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Going Gluten Free

(originally written 2/14/18)

I really, REALLY hate to cook. I love to bake, but I hate cook. I remember being about 12 years old, helping my mom make dinner and telling her that when I grew up and got married, I was going to find me a man who cooked so I wouldn’t have too. As I’ve gotten older, my distaste for cooking has remained. I especially hate cooking for myself.

A few years ago, I started having some stomach issues. Bloating, pain, upset stomache, etc. 
At first I thought it was because of how often my husband and I ate out or ordered in (greasy foods, like pizza). So we cut back on that. It helped some, but not much. Then I started cutting out dairy. And there again, it helped some, but not a lot. Mostly I just found I couldn’t have milkshakes, cheese cake, things like that. So then I thought, “well maybe it’s all the cheap, prepackaged foods”. So I changed up my food intake again, and was making more from scratch. This made me miserable, (hate cooking, remember?) and it wasn’t making any difference.

My doctor suggested losing weight. I tried different diets, forced myself to do work outs I hated, and wasn’t seeing results. And the stomach issues continued.

Recently my mother suggested I might have Crohns Disease. In my search for information, I found I had many of the symptoms for Celiac Disease. At the time of this discovery, I was uninsured. I decided to go ahead and try changing my food intake again to see if it helped, and then go to the doctor when insurance came available. 
So here I am, 3 months into going gluten free, and it has helped considerably. But it has been emotional and challenging. 
The food makes me sad, and the hassle of making myself something seperate from everyone else frustrates me, but I no longer feel like garbage.

Here are some of the biggest challenges I’ve had with this transition:

- Gluten free foods are expensive! An 18 0z package of Udi’s frozen pasta, cost just a dollar less than a 25 count pack of Pull Ups. It’s cheaper to make a seperate meal for myself, than to feed the whole family the same food.

-I live in an area that doesn’t have much for gluten free dine out options, and next to nothing for fast food. (The only fast food places I’m aware of, are still about 20 minutes away from my apartment).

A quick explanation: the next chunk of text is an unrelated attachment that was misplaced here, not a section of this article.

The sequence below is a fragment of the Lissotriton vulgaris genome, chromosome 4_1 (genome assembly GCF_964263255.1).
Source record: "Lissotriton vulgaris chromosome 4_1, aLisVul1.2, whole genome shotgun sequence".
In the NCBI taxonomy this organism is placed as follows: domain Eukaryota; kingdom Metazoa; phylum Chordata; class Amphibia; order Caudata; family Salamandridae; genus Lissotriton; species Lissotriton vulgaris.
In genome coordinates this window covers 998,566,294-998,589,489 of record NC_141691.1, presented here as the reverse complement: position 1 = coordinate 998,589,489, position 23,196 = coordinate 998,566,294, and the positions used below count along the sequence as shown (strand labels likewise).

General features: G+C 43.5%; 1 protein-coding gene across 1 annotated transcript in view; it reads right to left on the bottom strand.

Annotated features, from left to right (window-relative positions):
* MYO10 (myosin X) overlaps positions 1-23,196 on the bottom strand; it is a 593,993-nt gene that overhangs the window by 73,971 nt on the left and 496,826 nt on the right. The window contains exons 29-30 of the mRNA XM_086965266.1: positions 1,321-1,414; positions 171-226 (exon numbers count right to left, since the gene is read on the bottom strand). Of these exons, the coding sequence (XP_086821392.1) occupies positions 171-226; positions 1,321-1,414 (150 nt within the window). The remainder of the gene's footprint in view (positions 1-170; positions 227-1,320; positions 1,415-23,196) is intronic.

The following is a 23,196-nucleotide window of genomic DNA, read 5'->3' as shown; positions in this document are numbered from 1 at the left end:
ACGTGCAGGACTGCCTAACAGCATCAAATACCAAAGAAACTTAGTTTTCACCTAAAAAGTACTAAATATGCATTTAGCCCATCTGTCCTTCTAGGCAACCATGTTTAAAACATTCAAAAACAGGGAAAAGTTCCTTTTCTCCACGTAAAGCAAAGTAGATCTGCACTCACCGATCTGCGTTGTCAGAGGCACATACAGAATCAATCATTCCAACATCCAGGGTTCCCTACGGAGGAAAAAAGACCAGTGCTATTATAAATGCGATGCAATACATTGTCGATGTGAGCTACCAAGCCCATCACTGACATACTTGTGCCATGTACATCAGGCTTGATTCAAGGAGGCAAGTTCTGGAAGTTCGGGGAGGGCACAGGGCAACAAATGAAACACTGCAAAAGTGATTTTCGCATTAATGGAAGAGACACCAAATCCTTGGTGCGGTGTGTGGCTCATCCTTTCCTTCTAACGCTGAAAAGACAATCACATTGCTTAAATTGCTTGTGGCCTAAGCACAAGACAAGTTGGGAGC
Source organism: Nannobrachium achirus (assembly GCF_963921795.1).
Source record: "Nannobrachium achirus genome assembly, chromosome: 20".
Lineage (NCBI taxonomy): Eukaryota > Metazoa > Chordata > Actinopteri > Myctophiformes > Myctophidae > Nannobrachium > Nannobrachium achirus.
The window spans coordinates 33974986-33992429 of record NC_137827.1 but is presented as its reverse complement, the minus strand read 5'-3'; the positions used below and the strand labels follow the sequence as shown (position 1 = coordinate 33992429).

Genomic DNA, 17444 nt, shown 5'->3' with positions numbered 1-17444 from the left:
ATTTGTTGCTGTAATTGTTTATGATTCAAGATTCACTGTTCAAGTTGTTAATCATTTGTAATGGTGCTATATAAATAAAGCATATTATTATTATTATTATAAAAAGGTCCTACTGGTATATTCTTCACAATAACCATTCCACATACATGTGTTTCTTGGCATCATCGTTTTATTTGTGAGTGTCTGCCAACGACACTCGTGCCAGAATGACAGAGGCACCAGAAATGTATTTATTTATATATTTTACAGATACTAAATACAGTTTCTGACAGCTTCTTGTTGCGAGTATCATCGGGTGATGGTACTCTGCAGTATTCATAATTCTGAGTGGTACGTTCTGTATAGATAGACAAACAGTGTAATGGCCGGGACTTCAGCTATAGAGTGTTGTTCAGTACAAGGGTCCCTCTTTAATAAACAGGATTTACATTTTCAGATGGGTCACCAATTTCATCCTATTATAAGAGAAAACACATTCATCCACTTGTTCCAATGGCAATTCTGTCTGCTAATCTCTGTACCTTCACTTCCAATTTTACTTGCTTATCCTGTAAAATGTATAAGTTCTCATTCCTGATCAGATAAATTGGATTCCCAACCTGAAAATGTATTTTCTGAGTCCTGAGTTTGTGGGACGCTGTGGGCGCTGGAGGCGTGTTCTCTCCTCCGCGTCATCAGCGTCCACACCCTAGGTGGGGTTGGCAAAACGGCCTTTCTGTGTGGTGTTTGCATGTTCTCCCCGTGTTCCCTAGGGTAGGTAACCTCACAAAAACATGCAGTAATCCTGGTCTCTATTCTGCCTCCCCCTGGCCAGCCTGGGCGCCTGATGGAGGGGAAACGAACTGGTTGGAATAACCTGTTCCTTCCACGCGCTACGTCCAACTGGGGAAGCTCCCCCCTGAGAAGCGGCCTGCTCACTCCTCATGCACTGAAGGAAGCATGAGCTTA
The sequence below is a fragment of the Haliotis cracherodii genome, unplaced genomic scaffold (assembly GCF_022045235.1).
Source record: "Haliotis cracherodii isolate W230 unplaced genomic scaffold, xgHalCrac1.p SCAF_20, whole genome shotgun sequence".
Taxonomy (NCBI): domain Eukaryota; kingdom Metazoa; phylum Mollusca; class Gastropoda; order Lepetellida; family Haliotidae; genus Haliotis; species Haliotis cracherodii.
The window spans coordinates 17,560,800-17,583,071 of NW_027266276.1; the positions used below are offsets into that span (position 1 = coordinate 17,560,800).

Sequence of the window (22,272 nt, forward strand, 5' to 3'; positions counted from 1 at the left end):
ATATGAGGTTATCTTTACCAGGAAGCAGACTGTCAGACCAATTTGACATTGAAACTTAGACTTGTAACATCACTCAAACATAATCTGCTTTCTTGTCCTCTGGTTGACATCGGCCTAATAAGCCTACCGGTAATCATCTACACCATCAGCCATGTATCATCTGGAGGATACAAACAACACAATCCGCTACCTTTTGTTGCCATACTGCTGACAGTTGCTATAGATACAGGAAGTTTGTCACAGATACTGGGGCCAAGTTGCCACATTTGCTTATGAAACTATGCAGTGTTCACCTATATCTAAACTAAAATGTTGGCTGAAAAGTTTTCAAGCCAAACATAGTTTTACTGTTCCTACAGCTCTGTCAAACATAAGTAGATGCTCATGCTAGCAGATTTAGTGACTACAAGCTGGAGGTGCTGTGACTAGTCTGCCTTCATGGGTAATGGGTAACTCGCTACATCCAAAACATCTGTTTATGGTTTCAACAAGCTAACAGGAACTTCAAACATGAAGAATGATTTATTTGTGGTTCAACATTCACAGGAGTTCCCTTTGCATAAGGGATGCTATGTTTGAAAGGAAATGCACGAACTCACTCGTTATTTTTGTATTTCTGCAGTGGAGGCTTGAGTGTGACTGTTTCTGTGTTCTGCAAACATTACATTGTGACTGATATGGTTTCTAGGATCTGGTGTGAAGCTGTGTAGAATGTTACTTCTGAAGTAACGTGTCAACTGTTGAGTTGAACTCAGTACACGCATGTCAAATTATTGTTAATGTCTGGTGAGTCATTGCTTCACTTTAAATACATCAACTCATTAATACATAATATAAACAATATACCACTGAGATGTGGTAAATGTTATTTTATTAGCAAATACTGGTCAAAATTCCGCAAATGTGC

- They are not very filling, and they don’t taste the same. 
So not only are you paying twice as much for the same amount or less than regular foods, but you have to eat twice as much to be full.

It’s worth it to not be stuck in bathroom, or feel like walking death after eating. But it is depressing. I miss pizza. I miss cookies. I miss toast. I almost cried today when we went out for breakfast, because I just wanted to eat the piece of toast that came with my breakfast.

Remember how I said I hate cooking? There are days I decide it’s less hassle to just not eat, than to make myself food. Because even making a pb and j is extra work these days.

Now don’t get me wrong, my husband is amazing and has been going out of his way to make sure that I can eat whatever he makes for dinner, and is happy to cook for himself and Fish when need be. But up until last week, he wasn’t home from work until after dinner most days. And there’s still breakfast and lunch where I have to feed the tiny humans and myself.

I’m sharing this with you not to just complain, but to inform. Everyones tells you how much better you’ll feel when you cut out gluten, but no one warns you of the emotional side effects.

My friend Katie shared with me that when she found out she needed to go gluten free, she stood in the cereal aisle of the grocery store and cried, realizing she could no longer eat her favorite cereal. 
I understand Katie’ s experience. I did the same thing in the bread aisle this week. My favorite kinds of bread (Hawaiian and honey wheat) were on sale. And I couldn’t indulge. Instead, I spent more money on a loaf half the size, with slices half the size of the regular bread. I started to cry as I put the expensive, single, sad looking little loaf of bread in the cart and turning my back on the others. I felt like I was turning my back on an old friend, and betraying part of myself.

Many don’t understand this, thinking that it’s like any other diet where you can cheat here and there and all is well. This isn’t a fad diet to lose weight for me. 
It’s the difference between being able to enjoy a couple hour car ride, and not going on a vacation because you’re afraid of the time between bathroom stops. It’s having to choose between foods I love, or being in agonizing pain. And some days, it’s a really hard.